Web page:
On January 6, 2021, the U.S. Department of Labor released its much-anticipated Final Rule addressing independent contractor status under the Fair Labor Standards Act. The Department indicates that the rulemaking should appear in the Federal Register on January 7, 2021, with an effective date 60 days thereafter.
The Final Rule is, in substance, very similar to the Proposed Rule the Department issued in September 2020 (and discussed here). Under the Final Rule, the key points are as follows:
- The “ultimate inquiry” is whether an individual is “economically dependent” on another for work.
- To evaluate economic dependence, one examines the “economic reality” of the situation.
- Economic reality, in turn, depends on several factors. Two of those factors, deemed “core” factors, carry significantly weight in the analysis than the other factors. Those two core factors are:
- “The nature and degree of control over the work”; and
- “The individual’s opportunity for profit or loss.”
- In addition to these core factors, three additional factors also influence the economic reality analysis:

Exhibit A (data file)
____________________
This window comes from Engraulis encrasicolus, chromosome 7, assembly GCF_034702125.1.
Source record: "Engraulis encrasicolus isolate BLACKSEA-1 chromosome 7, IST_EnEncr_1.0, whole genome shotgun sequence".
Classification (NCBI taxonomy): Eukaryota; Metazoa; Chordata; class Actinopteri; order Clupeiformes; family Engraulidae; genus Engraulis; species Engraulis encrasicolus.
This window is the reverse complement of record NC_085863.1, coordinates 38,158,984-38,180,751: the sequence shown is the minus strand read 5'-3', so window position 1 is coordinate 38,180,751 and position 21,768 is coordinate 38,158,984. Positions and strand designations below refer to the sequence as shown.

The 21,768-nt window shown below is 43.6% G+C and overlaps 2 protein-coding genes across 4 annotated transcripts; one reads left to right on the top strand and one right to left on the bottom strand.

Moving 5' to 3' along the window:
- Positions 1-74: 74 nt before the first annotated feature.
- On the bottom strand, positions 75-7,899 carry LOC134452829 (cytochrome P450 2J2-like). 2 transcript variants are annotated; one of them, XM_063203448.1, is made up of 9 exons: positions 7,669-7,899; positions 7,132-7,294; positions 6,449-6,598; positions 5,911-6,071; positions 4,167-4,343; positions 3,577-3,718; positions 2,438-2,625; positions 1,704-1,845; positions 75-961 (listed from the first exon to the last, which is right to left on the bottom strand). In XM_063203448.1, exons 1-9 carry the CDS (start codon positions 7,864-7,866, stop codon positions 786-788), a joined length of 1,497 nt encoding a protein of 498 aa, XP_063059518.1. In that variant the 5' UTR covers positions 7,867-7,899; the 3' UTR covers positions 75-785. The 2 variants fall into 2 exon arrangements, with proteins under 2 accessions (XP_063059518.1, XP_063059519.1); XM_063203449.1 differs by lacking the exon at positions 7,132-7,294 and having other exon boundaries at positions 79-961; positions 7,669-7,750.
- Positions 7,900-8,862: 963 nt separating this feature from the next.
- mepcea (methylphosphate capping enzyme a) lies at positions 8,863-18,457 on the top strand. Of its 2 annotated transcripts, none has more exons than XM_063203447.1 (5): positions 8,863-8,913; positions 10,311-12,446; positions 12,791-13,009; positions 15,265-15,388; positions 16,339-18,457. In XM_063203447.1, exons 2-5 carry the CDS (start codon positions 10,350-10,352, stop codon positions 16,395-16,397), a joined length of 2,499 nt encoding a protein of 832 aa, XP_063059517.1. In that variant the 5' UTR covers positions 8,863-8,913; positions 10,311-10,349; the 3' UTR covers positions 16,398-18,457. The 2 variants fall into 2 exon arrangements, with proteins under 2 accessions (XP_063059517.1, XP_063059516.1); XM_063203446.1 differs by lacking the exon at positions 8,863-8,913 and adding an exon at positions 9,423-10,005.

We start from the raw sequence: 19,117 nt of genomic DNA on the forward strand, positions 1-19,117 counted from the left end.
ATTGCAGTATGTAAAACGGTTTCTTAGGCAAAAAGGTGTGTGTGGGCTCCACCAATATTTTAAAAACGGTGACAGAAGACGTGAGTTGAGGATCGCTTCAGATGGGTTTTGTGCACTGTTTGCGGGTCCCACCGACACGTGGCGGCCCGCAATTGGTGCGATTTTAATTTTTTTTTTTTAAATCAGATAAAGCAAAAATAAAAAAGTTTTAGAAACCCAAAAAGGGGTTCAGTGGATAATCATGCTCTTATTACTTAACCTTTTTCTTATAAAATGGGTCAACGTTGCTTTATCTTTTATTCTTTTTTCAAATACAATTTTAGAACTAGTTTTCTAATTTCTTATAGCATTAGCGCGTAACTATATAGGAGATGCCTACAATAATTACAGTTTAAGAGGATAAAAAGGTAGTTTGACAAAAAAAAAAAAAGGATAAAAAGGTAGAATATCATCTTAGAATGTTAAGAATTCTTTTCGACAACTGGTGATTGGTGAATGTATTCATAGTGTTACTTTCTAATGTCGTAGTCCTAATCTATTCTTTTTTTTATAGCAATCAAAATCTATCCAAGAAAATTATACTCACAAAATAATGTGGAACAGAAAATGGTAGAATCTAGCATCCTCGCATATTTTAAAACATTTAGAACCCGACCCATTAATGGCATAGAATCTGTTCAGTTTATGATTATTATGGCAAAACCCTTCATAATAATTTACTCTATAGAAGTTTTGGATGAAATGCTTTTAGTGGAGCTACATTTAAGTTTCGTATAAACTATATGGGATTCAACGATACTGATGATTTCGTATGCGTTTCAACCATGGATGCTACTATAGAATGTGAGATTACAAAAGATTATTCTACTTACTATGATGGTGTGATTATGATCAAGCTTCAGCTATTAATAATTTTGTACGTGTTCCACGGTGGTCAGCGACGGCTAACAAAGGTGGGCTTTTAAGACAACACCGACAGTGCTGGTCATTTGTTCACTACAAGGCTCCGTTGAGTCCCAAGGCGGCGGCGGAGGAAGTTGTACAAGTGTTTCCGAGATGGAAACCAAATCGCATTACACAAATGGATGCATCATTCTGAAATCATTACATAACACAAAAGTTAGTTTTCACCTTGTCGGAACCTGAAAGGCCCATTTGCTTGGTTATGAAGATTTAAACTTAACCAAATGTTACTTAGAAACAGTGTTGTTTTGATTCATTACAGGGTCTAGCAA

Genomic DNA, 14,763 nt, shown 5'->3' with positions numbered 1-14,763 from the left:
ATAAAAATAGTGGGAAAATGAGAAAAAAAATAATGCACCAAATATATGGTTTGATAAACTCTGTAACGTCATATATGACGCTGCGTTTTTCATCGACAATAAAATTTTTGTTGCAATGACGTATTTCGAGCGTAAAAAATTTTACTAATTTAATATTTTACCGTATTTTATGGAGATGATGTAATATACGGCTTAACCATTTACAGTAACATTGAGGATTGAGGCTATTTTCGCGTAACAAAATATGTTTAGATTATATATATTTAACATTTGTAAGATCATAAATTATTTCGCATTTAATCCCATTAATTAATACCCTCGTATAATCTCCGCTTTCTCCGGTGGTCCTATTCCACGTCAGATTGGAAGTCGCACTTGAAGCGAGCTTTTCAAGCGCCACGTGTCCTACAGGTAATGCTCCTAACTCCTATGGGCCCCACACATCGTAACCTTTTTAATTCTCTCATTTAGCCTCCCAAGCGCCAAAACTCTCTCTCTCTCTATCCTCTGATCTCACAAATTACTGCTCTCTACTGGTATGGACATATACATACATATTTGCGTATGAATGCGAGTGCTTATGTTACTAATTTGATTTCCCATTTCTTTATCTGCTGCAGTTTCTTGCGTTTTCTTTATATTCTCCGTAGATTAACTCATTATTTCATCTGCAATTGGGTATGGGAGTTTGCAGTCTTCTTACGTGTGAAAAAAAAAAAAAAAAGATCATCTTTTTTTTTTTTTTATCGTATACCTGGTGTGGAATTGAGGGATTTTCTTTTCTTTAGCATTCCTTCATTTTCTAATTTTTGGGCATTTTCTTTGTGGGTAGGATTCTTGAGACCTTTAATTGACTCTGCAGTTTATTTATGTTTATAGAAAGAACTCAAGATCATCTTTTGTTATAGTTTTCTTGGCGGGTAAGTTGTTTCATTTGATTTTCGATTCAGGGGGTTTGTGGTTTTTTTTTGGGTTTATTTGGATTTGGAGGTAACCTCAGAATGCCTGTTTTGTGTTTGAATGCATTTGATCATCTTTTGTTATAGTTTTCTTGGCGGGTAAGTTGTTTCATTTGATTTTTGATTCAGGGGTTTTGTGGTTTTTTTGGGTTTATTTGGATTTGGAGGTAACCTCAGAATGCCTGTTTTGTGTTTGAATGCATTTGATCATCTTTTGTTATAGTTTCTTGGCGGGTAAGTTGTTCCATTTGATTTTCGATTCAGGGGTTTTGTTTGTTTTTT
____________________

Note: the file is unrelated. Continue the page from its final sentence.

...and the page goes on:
- “The amount of skill required for the work”;
- “The degree of permanence of the working relationship between the individual and the potential employer”; and
- “Whether the work is part of an integrated unit of production.”
- The list of economic reality factors is not exhaustive, and other considerations may be pertinent in any given case.
- In evaluating these various factors, “the actual practice of the parties involved is more relevant than what may be contractually or theoretically possible.” For example, the potential to exercise control is less significant under the Final Rule than the actual exercise of control.
- The Final Rule provides several examples illustrating how to apply these principles.
With the upcoming change of administration, the big question is what comes next. There may be efforts after January 20 to push back the effective date of the Final Rule, as well as to invoke the Congressional Review Act to strike the regulation. If Congress does not overturn the rulemaking, it seems likely that the validity of the new standard will end up in the courts. If the courts uphold the Final Rule, then the Department has the option of proceeding with a new rulemaking to put in place a different standard.
Keep an eye out for further developments, particularly over the next month or two.